They engage in contact with Mrs. Van Beek as often as possible, mostly through the senses of touch,
smell and taste. Nurses pay specific attention to the bed bath Mrs. Van Beek gets in the mornings.
She enjoys the proximity of the nurses in this situation and being pampered. The bed bath was given
according to the existing nursing protocols and guidelines. The nurse, however, added her own
elements to this situation. She brought in heated towels to cover Mrs. Van Beek during the process of
washing and getting dressed. The nurse indicated that she found it important to give her patients a
little bit of a wellness moment. Another essential element of the bed bath was to attentively massage
Mrs. Van Beek using her personal marigold oil. The sensation and smell brought about positive
associations and feelings, and every time, Mrs. Van Beek would remark on this. The nurse always
ended the bathing moment by applying Mrs. Van Beek’s favorite perfume, and again, she would
comment how much she loved the smell.
The case of Mrs. Van Beek exemplifies how patients at the hospice can experience the state of
liminality. She entered the hospice knowing that she was going to die but her health situation has
remained the same for weeks now. Because she is too weak to do anything, her days are pretty much
the same. In this relatively stable state of liminality, degrees of ritualization are low.
The routine bathing moment stands out from the ordinary through the stylized and deliberate use
of warmth, massage and smell. The acts are symbolic because they served to connect to Mrs. Van Beek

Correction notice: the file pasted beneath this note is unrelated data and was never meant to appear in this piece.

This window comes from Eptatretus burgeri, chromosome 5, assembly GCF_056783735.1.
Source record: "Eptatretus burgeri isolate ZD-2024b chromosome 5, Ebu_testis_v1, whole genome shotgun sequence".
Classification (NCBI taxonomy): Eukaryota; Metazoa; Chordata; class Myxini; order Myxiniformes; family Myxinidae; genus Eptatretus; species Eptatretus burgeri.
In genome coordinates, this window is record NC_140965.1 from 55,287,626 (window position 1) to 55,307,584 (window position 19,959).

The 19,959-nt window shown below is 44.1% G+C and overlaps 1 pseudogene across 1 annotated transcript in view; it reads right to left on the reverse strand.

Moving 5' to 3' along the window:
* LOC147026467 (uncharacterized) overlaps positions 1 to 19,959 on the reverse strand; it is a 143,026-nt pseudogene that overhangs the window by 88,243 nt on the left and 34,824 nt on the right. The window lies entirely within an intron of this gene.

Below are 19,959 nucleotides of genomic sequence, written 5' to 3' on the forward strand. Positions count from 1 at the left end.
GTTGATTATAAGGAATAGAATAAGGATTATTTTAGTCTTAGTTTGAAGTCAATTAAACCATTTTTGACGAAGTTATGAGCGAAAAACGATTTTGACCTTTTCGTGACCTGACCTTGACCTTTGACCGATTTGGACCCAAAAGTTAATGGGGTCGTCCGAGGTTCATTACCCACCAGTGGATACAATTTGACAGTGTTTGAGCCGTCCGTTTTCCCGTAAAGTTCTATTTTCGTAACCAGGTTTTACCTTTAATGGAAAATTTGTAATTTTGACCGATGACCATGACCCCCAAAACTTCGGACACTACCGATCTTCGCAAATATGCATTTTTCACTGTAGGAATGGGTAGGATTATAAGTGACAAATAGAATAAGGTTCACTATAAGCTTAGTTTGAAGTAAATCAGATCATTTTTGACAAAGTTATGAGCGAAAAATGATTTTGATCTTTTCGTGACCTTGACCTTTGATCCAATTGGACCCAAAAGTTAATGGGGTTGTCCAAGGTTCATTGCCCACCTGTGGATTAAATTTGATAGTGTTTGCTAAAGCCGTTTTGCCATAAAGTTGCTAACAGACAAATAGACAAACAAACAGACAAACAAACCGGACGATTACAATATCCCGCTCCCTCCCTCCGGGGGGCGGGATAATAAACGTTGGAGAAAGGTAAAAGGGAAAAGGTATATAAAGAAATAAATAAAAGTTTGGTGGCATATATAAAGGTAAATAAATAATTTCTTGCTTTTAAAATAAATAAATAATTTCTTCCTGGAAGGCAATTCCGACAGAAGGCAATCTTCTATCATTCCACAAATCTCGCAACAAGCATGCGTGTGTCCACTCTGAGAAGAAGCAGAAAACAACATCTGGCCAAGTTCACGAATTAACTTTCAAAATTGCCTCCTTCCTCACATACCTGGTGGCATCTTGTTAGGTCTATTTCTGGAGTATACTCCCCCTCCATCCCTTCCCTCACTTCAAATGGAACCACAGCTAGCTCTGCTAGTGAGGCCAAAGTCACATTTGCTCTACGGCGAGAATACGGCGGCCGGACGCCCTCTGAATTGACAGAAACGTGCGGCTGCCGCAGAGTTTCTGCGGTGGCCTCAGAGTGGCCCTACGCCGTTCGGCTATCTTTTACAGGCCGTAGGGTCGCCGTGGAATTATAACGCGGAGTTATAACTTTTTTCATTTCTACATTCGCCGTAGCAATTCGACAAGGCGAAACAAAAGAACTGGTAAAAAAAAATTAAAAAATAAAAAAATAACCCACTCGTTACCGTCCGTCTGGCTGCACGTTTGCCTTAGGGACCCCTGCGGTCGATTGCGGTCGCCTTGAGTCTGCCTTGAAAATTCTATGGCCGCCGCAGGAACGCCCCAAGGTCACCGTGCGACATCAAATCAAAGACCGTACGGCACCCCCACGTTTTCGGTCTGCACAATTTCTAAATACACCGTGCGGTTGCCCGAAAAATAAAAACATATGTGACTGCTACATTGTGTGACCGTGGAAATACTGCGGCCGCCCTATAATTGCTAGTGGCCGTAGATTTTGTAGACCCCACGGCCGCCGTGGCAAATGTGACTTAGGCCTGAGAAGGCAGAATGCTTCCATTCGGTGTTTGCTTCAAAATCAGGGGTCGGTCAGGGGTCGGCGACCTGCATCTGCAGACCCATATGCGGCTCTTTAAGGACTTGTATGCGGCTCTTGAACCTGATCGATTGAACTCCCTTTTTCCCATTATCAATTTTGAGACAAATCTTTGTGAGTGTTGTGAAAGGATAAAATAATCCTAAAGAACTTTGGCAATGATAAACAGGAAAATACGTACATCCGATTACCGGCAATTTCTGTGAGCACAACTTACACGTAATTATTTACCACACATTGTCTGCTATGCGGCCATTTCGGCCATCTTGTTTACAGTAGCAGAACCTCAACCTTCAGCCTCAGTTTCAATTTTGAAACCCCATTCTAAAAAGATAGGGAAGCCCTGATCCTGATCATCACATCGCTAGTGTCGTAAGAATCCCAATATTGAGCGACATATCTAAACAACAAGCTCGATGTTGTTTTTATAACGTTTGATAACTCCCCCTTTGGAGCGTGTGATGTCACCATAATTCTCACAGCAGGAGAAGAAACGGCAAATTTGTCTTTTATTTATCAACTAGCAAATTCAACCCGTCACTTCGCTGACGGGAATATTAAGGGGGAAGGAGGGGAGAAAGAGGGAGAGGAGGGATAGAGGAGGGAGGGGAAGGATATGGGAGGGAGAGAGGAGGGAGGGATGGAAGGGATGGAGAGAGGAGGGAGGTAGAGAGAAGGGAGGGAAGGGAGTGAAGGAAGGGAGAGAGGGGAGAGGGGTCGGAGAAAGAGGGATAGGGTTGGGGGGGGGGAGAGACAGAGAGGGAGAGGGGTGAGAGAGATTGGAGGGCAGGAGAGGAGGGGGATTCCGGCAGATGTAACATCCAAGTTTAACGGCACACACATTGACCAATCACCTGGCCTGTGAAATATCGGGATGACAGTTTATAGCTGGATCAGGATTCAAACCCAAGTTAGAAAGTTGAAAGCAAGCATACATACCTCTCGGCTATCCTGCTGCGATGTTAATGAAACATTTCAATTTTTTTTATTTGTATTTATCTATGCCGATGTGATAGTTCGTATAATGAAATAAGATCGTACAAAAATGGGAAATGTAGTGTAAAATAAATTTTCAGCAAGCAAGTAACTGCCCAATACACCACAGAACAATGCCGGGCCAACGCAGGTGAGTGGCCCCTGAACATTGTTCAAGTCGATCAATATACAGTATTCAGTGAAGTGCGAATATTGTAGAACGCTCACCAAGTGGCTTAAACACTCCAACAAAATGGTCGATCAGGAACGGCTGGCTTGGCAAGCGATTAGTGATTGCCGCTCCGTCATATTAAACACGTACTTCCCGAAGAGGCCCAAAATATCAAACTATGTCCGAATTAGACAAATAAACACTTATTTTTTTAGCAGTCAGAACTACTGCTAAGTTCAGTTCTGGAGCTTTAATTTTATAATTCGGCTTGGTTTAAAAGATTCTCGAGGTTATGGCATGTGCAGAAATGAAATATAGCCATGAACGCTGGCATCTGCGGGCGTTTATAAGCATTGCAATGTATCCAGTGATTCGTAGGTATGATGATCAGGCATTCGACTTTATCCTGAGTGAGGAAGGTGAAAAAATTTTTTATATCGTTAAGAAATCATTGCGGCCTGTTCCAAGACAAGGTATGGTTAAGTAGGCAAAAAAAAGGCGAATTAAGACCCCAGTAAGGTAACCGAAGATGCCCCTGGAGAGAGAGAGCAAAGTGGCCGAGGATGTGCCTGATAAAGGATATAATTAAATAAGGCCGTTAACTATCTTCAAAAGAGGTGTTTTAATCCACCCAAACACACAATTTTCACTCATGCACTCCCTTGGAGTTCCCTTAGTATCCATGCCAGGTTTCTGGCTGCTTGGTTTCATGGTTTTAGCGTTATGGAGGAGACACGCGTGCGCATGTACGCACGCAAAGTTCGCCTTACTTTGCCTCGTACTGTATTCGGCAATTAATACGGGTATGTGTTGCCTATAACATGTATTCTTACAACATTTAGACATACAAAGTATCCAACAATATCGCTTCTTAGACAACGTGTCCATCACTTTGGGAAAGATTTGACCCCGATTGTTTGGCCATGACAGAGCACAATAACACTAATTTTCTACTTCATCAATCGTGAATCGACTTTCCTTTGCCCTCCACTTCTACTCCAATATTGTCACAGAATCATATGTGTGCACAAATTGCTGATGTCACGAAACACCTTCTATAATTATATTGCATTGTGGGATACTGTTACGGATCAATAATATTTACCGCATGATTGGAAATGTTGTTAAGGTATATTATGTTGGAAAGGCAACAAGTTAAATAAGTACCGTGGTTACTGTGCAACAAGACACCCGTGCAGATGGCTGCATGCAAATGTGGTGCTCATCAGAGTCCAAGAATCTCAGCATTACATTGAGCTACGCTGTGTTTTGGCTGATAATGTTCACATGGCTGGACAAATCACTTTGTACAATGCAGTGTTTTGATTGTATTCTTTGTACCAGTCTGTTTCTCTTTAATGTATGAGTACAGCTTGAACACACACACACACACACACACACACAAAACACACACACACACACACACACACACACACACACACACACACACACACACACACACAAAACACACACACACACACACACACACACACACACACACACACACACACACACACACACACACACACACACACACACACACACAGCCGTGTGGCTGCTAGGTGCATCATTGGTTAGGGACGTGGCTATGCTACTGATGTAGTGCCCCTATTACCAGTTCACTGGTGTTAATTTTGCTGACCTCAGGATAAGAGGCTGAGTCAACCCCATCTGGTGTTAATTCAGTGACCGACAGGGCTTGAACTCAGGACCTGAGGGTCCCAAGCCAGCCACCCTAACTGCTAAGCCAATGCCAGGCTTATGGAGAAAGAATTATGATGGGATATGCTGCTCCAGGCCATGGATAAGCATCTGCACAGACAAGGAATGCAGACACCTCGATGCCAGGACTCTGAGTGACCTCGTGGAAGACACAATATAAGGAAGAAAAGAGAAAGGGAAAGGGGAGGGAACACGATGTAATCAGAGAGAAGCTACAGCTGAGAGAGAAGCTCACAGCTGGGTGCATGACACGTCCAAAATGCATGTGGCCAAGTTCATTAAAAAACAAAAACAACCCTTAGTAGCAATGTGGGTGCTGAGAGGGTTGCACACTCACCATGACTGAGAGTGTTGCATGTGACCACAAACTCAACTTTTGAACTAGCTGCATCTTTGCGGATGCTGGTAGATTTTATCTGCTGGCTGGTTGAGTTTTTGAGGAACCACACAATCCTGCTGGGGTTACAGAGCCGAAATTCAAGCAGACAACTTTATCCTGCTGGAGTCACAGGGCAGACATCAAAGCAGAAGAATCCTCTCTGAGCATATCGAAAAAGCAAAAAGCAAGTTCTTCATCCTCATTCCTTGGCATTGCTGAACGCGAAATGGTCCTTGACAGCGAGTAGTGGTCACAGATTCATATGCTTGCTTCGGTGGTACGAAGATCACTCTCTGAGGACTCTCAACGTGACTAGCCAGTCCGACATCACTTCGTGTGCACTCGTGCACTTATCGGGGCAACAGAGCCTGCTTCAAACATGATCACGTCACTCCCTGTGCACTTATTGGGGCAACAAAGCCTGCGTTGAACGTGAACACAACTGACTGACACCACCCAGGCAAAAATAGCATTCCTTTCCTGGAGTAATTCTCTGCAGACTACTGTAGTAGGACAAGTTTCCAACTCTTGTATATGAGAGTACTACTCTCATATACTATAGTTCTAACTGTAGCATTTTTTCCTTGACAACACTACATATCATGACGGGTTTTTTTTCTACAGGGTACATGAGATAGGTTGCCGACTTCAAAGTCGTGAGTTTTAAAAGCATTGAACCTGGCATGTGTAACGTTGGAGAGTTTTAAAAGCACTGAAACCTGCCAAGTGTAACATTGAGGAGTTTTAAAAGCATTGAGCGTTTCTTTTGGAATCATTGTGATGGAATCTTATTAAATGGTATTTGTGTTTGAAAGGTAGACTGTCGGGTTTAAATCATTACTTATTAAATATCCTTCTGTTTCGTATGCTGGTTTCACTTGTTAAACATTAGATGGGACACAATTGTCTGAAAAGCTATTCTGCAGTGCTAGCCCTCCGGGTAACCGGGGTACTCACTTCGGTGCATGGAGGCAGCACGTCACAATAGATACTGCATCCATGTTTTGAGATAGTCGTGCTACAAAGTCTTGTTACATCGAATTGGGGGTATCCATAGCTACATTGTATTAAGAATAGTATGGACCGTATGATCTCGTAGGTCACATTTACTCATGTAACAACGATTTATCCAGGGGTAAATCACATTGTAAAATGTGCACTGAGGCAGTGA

and to acknowledge her value as a person. This was both meaningful to the nurse and to Mrs. Van Beek.
The marigold oil and perfume were symbolic objects because they represented positive associations
with home and the life she used to live, which are meaningful to Mrs. Van Beek.
In this situation, ritualization had a recreational function by providing a small moment of
significance that stands out in a day in which there was little to look forward to. These small moments
of joy are her anchors during the day that provide structure and meaning. In that way, these practices
could also be prophylactic, and in a small way, they might help Mrs. Van Beek cope with her situation.
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To the nurse, ritualization also had an expressive function as a way of expressing the value that she
attributes to Mrs. Van Beek as a person.
As insignificant as these small, ritualized activities might appear, they create structure, meaning
and value in the days of the patients and are a source of human connectedness, compassion
and acknowledgment.
4.3. Nearing Death: Intensification of Ritualization
Mr. Bakker was only a few days at the hospice when his condition deteriorated rapidly and